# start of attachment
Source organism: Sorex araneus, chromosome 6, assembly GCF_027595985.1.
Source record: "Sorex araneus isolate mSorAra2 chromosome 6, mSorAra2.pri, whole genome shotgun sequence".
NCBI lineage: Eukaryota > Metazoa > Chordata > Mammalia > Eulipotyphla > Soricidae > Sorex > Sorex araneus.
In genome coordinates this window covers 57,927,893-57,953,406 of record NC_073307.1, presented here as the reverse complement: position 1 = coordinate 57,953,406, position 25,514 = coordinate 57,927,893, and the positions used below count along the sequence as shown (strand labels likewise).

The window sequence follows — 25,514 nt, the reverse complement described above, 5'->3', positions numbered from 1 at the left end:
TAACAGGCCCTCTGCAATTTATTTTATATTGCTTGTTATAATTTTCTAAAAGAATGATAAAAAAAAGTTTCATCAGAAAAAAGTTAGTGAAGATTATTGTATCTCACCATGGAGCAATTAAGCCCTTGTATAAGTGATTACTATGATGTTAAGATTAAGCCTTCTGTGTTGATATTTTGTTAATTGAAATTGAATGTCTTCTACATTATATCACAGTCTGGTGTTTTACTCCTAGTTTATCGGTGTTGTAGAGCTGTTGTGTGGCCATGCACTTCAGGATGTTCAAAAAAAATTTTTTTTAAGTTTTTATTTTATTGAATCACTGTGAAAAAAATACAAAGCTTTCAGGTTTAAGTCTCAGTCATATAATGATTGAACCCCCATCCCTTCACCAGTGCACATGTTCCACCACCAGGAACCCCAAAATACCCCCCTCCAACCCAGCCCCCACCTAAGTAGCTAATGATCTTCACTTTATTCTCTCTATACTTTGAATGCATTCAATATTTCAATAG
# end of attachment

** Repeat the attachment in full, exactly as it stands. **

Source organism: Sorex araneus, chromosome 6, assembly GCF_027595985.1.
Source record: "Sorex araneus isolate mSorAra2 chromosome 6, mSorAra2.pri, whole genome shotgun sequence".
NCBI lineage: Eukaryota > Metazoa > Chordata > Mammalia > Eulipotyphla > Soricidae > Sorex > Sorex araneus.
In genome coordinates this window covers 57,927,893-57,953,406 of record NC_073307.1, presented here as the reverse complement: position 1 = coordinate 57,953,406, position 25,514 = coordinate 57,927,893, and the positions used below count along the sequence as shown (strand labels likewise).

The window sequence follows — 25,514 nt, the reverse complement described above, 5'->3', positions numbered from 1 at the left end:
TAACAGGCCCTCTGCAATTTATTTTATATTGCTTGTTATAATTTTCTAAAAGAATGATAAAAAAAAGTTTCATCAGAAAAAAGTTAGTGAAGATTATTGTATCTCACCATGGAGCAATTAAGCCCTTGTATAAGTGATTACTATGATGTTAAGATTAAGCCTTCTGTGTTGATATTTTGTTAATTGAAATTGAATGTCTTCTACATTATATCACAGTCTGGTGTTTTACTCCTAGTTTATCGGTGTTGTAGAGCTGTTGTGTGGCCATGCACTTCAGGATGTTCAAAAAAAATTTTTTTTAAGTTTTTATTTTATTGAATCACTGTGAAAAAAATACAAAGCTTTCAGGTTTAAGTCTCAGTCATATAATGATTGAACCCCCATCCCTTCACCAGTGCACATGTTCCACCACCAGGAACCCCAAAATACCCCCCTCCAACCCAGCCCCCACCTAAGTAGCTAATGATCTTCACTTTATTCTCTCTATACTTTGAATGCATTCAATATTTCAATAG